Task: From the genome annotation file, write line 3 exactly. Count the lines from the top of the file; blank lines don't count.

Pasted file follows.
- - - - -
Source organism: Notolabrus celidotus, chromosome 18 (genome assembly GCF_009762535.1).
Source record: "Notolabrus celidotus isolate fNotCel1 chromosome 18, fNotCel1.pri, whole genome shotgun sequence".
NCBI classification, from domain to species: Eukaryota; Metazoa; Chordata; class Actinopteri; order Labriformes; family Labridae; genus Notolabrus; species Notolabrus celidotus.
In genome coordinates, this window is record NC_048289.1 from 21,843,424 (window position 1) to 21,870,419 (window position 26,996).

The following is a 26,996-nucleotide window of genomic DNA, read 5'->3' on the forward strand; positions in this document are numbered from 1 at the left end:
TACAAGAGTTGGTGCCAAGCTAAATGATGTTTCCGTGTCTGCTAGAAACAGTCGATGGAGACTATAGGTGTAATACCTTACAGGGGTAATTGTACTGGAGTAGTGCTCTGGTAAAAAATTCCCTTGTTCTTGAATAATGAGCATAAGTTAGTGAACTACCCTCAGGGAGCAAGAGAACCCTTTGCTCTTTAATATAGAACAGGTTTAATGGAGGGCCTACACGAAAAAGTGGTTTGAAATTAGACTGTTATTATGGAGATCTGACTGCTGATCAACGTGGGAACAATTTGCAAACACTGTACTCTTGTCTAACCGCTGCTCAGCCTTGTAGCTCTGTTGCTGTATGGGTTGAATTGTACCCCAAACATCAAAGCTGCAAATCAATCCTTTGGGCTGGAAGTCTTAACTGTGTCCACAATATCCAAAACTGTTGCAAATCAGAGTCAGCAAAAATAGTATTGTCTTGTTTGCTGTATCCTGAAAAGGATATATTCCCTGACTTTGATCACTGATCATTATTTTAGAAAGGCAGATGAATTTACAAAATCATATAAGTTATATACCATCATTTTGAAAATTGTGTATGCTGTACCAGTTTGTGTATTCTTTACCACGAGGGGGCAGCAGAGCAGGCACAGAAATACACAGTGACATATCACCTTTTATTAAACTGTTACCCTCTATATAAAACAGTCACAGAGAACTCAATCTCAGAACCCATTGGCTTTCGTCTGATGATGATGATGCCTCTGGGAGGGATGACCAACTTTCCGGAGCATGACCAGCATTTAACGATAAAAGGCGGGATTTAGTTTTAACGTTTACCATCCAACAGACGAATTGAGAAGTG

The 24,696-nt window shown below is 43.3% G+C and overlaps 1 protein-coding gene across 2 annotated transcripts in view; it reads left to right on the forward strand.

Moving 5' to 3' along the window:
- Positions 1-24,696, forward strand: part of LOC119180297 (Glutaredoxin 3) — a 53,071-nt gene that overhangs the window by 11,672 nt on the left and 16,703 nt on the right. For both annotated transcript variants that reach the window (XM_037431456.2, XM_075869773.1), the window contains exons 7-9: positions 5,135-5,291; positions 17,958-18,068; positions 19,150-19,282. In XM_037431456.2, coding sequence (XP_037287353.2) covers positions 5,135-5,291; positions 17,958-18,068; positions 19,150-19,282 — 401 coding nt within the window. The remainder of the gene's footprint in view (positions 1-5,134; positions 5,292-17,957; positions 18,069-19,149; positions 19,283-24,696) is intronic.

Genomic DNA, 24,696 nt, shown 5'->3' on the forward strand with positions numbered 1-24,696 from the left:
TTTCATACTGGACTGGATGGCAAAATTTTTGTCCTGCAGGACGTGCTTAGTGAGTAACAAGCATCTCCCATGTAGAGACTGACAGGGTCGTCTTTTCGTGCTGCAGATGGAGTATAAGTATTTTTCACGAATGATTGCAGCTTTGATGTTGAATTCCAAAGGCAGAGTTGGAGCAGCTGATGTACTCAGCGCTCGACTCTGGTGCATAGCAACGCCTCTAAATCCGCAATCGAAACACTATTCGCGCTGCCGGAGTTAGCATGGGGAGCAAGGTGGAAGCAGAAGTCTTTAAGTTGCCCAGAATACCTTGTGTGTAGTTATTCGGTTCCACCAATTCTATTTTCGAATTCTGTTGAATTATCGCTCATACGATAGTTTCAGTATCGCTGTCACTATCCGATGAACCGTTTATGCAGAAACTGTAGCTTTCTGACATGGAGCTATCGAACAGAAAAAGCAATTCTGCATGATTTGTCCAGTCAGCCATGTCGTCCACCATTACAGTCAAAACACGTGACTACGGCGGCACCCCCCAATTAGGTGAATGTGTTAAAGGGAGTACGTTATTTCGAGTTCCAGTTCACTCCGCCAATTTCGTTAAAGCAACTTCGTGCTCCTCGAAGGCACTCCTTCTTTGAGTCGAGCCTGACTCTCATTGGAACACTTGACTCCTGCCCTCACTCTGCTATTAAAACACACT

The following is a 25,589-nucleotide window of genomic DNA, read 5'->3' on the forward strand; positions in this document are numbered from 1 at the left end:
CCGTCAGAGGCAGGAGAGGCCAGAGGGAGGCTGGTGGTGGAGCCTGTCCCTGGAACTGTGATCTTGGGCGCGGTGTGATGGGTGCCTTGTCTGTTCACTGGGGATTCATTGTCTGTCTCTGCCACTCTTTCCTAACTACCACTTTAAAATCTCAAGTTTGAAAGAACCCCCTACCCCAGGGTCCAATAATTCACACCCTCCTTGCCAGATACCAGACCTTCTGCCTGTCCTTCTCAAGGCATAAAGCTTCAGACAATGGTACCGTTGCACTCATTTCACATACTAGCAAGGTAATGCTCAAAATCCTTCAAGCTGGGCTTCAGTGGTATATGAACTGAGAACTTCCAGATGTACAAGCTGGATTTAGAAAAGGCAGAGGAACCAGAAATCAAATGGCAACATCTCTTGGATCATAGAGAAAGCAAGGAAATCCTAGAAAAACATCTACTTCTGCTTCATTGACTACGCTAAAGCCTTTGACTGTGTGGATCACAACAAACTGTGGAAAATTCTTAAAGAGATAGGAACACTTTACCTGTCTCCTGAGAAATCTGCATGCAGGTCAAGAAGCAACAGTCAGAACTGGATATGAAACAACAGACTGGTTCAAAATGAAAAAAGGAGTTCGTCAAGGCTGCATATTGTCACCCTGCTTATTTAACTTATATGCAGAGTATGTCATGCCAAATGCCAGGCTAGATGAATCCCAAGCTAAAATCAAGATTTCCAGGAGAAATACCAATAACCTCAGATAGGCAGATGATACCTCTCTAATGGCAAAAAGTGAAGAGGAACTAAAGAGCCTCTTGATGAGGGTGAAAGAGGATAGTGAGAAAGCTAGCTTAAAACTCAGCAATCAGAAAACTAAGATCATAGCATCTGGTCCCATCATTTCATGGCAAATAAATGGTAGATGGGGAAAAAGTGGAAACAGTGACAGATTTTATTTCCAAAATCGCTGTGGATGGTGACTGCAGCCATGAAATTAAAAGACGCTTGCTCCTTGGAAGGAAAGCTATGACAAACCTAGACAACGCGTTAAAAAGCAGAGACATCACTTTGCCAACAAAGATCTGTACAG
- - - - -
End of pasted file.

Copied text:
NCBI classification, from domain to species: Eukaryota; Metazoa; Chordata; class Actinopteri; order Labriformes; family Labridae; genus Notolabrus; species Notolabrus celidotus.